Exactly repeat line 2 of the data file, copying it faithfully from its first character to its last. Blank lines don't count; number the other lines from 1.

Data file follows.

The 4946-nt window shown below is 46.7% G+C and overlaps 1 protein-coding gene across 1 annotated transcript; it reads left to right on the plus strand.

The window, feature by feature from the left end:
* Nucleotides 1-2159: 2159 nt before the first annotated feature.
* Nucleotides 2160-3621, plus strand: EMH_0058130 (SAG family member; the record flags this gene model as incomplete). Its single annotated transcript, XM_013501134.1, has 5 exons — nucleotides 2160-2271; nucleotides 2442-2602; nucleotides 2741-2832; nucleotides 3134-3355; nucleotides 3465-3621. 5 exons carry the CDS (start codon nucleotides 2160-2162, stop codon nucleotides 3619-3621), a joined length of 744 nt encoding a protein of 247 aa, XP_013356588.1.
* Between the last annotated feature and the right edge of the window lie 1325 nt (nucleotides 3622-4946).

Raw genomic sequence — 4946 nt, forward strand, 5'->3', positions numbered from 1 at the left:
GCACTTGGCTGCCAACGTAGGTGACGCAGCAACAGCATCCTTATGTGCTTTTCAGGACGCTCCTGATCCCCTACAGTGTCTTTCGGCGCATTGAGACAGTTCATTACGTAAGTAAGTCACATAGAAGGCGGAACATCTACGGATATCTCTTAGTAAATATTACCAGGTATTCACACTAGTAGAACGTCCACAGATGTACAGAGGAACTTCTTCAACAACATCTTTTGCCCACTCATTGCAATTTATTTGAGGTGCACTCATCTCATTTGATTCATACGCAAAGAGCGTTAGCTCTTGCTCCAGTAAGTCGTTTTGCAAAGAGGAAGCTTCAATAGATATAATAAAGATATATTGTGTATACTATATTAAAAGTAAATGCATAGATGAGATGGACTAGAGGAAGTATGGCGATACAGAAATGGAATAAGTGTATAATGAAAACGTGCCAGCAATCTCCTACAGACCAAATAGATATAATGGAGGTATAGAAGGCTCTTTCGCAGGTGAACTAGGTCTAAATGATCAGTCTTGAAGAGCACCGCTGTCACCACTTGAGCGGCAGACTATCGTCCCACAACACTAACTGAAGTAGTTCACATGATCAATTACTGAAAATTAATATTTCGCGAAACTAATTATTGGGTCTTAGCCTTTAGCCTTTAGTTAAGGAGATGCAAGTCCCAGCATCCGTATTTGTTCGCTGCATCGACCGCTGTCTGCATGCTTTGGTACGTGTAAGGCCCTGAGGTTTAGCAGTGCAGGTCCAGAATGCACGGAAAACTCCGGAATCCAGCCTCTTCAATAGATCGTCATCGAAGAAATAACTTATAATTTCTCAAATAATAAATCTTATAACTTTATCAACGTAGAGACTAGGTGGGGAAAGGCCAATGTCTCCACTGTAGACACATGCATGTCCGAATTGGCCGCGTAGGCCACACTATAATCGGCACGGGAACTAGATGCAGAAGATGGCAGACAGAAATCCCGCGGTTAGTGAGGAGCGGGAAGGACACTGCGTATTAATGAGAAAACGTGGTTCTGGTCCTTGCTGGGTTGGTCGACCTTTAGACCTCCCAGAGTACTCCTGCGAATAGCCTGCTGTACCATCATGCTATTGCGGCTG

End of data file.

The window, feature by feature from the left end: